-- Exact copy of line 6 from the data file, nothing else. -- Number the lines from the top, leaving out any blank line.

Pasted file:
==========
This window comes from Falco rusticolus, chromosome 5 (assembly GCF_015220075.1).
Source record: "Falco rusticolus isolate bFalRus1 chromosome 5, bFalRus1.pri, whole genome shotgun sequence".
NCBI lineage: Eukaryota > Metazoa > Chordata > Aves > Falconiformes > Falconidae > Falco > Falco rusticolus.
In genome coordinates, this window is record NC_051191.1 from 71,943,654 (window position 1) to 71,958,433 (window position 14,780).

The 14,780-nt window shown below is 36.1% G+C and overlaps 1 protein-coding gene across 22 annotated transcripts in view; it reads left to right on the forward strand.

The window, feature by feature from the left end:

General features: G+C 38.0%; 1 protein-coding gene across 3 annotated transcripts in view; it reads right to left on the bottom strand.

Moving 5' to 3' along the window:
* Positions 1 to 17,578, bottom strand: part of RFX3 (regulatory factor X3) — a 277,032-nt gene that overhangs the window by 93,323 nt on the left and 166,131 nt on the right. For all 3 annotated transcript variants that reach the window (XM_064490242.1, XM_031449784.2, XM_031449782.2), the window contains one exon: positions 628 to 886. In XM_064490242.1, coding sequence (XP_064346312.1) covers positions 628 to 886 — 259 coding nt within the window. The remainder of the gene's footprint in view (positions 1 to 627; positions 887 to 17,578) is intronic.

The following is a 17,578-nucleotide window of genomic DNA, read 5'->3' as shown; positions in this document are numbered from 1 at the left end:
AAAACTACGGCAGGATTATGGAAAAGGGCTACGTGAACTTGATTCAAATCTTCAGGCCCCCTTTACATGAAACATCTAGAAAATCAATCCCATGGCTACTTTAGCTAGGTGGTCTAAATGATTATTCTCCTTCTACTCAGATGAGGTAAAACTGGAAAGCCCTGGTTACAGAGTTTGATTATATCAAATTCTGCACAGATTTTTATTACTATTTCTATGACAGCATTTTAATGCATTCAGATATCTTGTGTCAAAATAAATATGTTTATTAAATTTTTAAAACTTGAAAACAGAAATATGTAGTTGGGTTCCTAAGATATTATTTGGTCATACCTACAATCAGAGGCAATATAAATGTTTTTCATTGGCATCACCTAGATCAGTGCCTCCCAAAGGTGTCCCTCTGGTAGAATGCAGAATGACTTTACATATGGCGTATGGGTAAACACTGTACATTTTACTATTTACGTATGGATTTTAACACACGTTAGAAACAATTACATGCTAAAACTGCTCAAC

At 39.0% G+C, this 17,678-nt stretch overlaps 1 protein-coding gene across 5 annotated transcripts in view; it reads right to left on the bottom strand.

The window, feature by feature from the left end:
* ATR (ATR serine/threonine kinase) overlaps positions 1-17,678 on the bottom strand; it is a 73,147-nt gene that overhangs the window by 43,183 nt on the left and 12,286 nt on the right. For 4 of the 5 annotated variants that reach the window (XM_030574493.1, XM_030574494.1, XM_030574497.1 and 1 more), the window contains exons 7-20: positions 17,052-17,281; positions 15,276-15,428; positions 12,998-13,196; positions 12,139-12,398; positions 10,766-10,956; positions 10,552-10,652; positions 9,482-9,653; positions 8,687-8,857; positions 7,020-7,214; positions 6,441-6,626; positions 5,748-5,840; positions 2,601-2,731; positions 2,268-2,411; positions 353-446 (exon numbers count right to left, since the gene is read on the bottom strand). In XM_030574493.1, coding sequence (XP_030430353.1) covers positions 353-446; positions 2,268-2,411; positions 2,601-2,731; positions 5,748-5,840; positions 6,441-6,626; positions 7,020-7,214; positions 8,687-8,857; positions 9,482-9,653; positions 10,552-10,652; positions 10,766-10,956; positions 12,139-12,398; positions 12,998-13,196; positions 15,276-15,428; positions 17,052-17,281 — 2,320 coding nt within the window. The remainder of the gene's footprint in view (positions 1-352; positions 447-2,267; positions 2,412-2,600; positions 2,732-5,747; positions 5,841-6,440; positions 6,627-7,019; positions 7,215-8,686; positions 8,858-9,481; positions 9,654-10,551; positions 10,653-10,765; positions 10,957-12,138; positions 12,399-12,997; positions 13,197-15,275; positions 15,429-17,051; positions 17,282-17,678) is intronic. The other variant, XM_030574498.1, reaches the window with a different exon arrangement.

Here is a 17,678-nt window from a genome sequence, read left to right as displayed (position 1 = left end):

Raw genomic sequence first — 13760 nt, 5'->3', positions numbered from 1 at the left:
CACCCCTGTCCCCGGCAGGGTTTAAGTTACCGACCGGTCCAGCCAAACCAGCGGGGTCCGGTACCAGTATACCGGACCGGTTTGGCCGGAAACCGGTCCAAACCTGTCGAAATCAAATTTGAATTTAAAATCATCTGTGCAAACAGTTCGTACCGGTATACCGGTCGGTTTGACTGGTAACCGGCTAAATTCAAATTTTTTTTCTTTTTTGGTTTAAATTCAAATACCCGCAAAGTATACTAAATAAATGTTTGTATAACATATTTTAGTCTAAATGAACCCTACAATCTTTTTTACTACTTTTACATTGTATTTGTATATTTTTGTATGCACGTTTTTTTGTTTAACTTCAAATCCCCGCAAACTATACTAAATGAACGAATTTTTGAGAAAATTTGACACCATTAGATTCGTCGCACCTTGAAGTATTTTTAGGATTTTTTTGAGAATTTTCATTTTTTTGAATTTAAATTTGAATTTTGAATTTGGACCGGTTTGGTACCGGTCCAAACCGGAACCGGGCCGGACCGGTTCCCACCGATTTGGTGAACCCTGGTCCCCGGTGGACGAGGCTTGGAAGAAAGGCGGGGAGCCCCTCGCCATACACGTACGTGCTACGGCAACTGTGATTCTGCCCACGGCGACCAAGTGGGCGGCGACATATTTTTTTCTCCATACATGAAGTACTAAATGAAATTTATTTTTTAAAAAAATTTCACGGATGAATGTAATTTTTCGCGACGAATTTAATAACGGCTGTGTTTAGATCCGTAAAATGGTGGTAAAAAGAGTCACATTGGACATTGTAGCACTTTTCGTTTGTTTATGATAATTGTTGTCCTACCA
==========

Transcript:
The window, feature by feature from the left end: